Today was a good day, and may I say, a perfect and very Seattle Winter Sunday. A slow waking, lazying around reading in bed, surrounded by diffused,Winter light, a languid, hot shower (I know water conservation), brunch at Galerias with friends, where I indulged in this mole pabalono, and a walk through woodsy Volunteer Park located in the north end of Capitol Hill. I was even able to convince everyone parading with me on this fine Sunday to explore the conservatory.

As if I needed to pull out my persuasive skills. The conservatory is a little like world travel for botanical lovers, if perhaps, Dr. Seuss had planned it. Each room boasts exotic, Dr. Seuss inspired, if he were a flower god: bromeliads, palms, ferns, fuzzy cacti, and pitcher plants. A plant that a friend accurately described as "slutty." And they are the sirens of the botanical world, except instead of luring by song, they lure by smell. Every room has its own fragrances, temperature, humidity, strangeness, and colors. What I appreciate is not only the human manpower that it must take to preserve and nurture these botanical wonders, but the educational placards that accompany each plant. For instance, I learned about non-parasitic epiphytes. Plants that are supported non-parasitically to other plants or objects, and derives its moisture and nutrients from the air and dust. Also known at aerophytes.

 I probably know a little more than your average person due to a botanical interest and a 101 class I took in school, but there is so much vast, interesting stuff out there to know about the wonderful, diverse flora world that yes, LIVES on our PLANET. : )  If you'd like to know more about the amazing, symbiotic relationships that exist between pollinators and their botanical counterparts, I highly recommend watching the Sexual Encounters of the Flora Kind.  It's deliciously corny and has a musical score of a '70's porn.

And if you haven't heard already read about the world-wide colony bee collapses, which at this point you'd have to be living in Plato's cave to not have heard or read about this necessary and I might add adorable pollinator's plight, here's some updated info.  According to the New York Times who quoted a now infamous paper by Army Scientists and Montanan Bee experts, "a fungus tag-teaming with a virus have apparently interacted to cause the problem." The team states that even though a cause has been located the team now has to find why the particular combination of the fungus and virus kills the bees. According to this CNN article, pesticides are the cause for the bee collapses. While it isn't in doubt that the fungus-virus is plaguing the bees, it alone isn't enough to cause the mass colony collapses; however, common pesticides made by Bayer, are arguably strong enough to weaken the bee's immune systems, which would allow the fungus-virus to take over.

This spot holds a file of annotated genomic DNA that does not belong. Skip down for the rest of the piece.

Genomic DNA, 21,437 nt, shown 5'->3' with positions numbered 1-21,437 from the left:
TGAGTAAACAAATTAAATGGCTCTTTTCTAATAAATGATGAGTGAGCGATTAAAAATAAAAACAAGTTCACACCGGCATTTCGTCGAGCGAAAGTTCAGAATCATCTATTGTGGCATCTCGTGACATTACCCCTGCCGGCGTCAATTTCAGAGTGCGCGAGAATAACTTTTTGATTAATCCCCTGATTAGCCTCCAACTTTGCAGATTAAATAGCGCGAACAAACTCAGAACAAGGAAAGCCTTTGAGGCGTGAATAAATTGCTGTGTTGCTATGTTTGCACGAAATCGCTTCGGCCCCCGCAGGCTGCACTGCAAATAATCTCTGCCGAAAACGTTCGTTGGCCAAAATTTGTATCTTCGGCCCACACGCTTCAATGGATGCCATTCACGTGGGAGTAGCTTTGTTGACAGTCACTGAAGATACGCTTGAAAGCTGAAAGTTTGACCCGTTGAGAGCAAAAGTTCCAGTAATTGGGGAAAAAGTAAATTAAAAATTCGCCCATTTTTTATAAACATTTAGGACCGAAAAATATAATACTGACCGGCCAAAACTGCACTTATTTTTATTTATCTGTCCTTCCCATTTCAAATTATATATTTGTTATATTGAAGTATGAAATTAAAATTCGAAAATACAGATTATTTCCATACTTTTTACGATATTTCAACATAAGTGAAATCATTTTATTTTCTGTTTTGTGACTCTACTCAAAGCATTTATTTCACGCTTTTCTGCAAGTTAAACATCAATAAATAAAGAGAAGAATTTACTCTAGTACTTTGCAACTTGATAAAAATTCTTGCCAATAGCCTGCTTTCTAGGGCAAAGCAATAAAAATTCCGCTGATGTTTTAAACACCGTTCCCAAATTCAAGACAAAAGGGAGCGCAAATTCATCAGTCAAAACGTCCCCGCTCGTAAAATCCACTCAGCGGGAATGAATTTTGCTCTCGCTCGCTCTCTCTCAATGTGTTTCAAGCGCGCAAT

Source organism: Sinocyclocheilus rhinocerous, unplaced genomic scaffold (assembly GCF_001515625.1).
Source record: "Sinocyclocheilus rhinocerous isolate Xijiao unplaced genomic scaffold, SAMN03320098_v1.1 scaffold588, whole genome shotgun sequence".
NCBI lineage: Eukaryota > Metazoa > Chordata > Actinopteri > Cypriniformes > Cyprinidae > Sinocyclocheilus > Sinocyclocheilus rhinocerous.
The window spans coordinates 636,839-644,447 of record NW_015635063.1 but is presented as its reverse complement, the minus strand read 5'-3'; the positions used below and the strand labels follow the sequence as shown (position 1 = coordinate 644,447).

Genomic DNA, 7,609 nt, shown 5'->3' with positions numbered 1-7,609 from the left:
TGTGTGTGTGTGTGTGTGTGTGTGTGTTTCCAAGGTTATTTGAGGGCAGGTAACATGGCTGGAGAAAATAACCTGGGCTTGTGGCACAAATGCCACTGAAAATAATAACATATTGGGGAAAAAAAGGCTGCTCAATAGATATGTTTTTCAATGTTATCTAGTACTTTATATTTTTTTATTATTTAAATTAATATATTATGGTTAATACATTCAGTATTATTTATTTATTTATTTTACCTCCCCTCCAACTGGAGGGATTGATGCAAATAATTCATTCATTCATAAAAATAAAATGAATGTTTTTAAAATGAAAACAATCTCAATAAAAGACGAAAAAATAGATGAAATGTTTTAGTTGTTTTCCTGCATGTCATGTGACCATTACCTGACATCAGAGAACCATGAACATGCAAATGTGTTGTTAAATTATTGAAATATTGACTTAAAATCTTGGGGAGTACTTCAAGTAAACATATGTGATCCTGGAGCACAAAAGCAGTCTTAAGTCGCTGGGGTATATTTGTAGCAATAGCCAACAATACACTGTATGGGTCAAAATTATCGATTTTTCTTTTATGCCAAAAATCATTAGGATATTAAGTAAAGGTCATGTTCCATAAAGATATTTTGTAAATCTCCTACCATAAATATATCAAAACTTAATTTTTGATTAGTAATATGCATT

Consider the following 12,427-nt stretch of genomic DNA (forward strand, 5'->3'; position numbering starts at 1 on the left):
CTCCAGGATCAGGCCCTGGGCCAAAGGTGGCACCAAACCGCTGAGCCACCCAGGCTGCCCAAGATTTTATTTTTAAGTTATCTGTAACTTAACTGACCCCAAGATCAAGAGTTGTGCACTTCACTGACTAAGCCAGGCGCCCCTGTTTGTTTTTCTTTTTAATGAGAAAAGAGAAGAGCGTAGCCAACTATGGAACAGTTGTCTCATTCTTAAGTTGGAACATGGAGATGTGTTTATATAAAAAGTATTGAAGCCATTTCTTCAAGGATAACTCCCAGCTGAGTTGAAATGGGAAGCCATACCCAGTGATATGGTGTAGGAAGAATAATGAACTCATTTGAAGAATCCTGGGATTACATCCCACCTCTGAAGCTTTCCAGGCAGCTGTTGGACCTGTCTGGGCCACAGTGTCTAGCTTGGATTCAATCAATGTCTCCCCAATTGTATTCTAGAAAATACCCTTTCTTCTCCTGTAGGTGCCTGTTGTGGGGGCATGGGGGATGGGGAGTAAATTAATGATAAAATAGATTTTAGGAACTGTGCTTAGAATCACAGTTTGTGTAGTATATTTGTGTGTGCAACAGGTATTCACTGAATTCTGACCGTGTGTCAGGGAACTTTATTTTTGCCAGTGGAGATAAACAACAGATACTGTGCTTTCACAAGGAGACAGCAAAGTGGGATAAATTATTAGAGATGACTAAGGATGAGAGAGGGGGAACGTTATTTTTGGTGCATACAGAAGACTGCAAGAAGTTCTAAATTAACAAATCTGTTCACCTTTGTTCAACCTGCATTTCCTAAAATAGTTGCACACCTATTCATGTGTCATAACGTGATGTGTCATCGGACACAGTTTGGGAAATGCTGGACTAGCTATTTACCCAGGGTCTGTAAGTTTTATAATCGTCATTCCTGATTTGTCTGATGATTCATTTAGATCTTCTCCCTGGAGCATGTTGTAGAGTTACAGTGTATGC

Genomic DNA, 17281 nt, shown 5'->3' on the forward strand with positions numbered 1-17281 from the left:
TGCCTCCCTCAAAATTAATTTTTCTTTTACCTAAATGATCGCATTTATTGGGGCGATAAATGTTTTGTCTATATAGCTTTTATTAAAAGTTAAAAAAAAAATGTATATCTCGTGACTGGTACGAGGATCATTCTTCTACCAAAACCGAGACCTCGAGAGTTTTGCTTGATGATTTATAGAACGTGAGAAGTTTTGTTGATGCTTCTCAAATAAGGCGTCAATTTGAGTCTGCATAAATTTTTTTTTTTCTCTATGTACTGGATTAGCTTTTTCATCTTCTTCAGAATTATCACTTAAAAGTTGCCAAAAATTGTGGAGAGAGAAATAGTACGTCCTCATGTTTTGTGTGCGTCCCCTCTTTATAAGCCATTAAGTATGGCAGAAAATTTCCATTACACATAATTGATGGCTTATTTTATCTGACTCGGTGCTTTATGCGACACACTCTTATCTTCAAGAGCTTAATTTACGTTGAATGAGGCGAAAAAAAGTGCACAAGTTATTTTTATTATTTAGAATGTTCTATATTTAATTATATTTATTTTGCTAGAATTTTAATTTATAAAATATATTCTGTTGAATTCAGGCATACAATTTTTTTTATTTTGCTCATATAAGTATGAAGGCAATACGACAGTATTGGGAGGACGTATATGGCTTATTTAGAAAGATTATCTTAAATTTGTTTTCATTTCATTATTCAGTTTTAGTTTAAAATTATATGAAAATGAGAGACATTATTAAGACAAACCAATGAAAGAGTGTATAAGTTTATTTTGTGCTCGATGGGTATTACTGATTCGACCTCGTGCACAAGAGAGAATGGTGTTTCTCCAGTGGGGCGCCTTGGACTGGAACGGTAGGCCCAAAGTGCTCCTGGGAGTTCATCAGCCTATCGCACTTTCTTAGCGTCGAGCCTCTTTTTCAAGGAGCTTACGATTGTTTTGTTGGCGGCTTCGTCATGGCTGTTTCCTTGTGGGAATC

In fact, there is strong evidence that the EPA covered up Bayer's connection to the colony collapses. And to support the pesticide theory, in Europe where the Bayer neonicotinoids have been banned, bee population is being restored. There are still many theories for the mass collapses: limited food supply, pesticides, disease, infection, but many argue it is ultimately due to our mono-culure farming. Limited biodiversity and pesticide usage are two common elements to mono-culture. And way to represent, urban bees are apparently faring better than country bees due to more plant diversity and minimal usage of pesticides.

And for your pleasure, I found this gem while mining the collective of the Internets for bee stuff. The personal journey of a bee keeper.

The difference between a honey bee and a bumble bee: Bumble bees are the slow, innocuous, furry creatures usually bumming around your garden. They pollinate and make honey, but not enough for them to be used commercially. Honey bees are not aggressive by nature, and often get mistaken for wasps and hornets, who are the real villains. Honey bees are used commercially and are the bees that are dying off.

Help save the bees. Bees are responsible for pollinating an estimated 30% of our food. Their plight is key into understanding the importance of a limited-pesticide, biodiverse, polyculture world.

The conservatory is a non-profit in peril. Please go here to vote for it to stay open.
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